A vulnerable House Democrat is slamming President Obama's reported effort to launch an international summit to address climate change without congressional input.
Rep. Nick RahallNick RahallWest Virginia is no longer Clinton country Solution needed: Rail congestion is stifling economic growth Lobbying World MORE (D-W.Va.) says Obama's plans to get a "politically binding" international climate agreement endorsed by the United Nations next year is "fruitless" for a president whose popularity is lagging even at home.
"This Administration's go it alone strategy is surely less about dysfunction in Congress than about the President's own unwillingness to listen to our coal miners, steelworkers, farmers, and working families," he added.
The Democrat, a 19-term House veteran, is distancing himself from Obama as he fights for his political career against Republican state Sen. Evan Jenkins in West Virginia, where the president's energy policy is deeply unpopular. The Cook Political Report, an online election handicapper, rates his race a "toss up."
As reported by The New York Times Wednesday, the Obama administration is working to expand an international accord to address climate change, which most scientists say is exacerbated by human activity.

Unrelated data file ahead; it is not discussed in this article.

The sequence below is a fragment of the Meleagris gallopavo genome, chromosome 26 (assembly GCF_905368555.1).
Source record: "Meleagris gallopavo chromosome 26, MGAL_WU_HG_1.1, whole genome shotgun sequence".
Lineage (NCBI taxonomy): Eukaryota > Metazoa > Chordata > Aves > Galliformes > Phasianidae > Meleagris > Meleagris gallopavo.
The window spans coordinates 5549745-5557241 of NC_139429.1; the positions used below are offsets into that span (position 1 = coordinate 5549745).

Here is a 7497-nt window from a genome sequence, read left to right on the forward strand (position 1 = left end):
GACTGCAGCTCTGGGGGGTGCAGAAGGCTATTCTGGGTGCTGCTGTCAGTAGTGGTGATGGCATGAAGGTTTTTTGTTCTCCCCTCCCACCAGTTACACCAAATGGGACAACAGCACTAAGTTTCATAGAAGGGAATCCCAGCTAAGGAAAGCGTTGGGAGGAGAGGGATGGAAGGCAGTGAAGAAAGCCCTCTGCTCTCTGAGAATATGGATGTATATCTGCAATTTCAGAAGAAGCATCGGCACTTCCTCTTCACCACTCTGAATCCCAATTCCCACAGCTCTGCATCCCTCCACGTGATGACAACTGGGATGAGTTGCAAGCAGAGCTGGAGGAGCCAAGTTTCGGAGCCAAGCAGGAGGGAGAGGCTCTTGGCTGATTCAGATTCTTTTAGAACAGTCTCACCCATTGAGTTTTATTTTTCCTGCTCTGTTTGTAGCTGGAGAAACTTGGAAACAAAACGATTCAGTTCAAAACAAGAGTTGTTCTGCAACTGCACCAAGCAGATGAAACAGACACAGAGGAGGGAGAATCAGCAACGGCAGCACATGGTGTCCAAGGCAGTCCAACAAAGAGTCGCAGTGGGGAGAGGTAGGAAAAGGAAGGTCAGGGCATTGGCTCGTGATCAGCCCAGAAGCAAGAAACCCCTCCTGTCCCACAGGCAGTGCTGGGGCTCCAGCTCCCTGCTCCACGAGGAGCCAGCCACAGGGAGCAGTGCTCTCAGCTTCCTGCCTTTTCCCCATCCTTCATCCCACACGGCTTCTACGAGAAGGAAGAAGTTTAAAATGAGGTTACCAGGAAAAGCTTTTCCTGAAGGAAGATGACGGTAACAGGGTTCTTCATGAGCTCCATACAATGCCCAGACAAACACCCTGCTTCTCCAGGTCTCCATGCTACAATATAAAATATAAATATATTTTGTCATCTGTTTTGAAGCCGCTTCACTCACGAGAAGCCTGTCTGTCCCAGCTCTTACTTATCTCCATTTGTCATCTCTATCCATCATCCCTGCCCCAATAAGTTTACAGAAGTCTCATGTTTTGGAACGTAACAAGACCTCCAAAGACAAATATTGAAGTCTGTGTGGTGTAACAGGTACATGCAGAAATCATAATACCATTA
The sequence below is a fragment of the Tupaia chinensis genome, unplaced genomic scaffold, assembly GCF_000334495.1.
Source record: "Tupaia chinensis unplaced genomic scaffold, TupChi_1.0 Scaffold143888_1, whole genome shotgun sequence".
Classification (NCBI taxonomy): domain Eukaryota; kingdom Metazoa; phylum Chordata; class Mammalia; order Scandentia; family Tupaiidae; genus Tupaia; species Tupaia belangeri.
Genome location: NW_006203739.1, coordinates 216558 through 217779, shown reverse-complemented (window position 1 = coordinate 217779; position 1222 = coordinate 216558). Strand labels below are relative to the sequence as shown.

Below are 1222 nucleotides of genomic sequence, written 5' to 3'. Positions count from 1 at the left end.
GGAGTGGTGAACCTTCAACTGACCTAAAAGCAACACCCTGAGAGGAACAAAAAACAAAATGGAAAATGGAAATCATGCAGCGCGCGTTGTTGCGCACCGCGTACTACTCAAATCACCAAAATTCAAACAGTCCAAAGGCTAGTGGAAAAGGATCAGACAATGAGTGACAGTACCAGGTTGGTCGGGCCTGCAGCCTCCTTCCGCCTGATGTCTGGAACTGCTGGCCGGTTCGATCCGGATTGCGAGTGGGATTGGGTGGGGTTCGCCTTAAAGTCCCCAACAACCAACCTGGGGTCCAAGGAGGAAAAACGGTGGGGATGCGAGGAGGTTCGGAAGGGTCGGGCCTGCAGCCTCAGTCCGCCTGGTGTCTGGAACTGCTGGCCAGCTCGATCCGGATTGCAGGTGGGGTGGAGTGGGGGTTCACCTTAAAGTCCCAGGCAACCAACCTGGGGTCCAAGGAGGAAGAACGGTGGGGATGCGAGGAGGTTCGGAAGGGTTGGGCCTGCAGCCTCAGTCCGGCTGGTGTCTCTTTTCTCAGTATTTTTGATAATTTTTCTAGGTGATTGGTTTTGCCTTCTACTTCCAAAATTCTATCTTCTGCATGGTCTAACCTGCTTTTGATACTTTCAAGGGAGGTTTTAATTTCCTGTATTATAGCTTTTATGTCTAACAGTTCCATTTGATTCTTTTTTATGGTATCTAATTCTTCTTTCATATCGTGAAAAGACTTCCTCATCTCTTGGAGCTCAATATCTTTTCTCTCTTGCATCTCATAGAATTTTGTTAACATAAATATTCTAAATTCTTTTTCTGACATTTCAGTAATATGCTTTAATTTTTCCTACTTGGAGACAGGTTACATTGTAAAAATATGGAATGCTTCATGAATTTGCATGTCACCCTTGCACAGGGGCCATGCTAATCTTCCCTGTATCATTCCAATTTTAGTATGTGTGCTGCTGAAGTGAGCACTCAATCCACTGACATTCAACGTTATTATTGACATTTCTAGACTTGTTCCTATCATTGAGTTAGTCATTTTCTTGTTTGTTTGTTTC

The current gridlock in Congress would likely preclude the possibility that the Senate would ratify a new treaty. Officials, though, are planning to sidestep Congress by pushing for a "politically binding" deal, in lieu of a legally binding accord, the Times reported.
Republicans wasted no time hammering Obama over the news, saying it's another instance of the administration abusing its power.
"Unfortunately, this would be just another of many examples of the Obama administration’s tendency to abide by laws that it likes and to disregard laws it doesn’t like — and to ignore the elected representatives of the people when they don’t agree,” Senate Minority Leader Mitch McConnell (R-Ky.) said in a statement.
Rahall agrees, and he's letting Obama — and West Virginia voters — know it.
"Whether it's the regulatory overreaches that would shut coal out of our energy mix, or this latest end-run around Congress on climate change, these actions cannot stand," he said. "I will work with my colleagues on both sides of the aisle to do everything we can to stop them."
Jen Psaki, a spokesperson for the State Department, said Wednesday that the criticisms are premature, and that the administration has not ruled out the possibility of seeking Senate approval.
"Not a word of the new climate agreement currently under discussion has been written, so it is entirely premature to say whether it will or won’t require Senate approval," Psaki said in a statement. "Our goal is to negotiate a successful and effective global climate agreement that can help address this pressing challenge.
"Anything that is eventually negotiated and that should go to the Senate will go to the Senate," she added. "We will continue to consult with Congress on this important issue."
This story was updated at 1:55 p.m.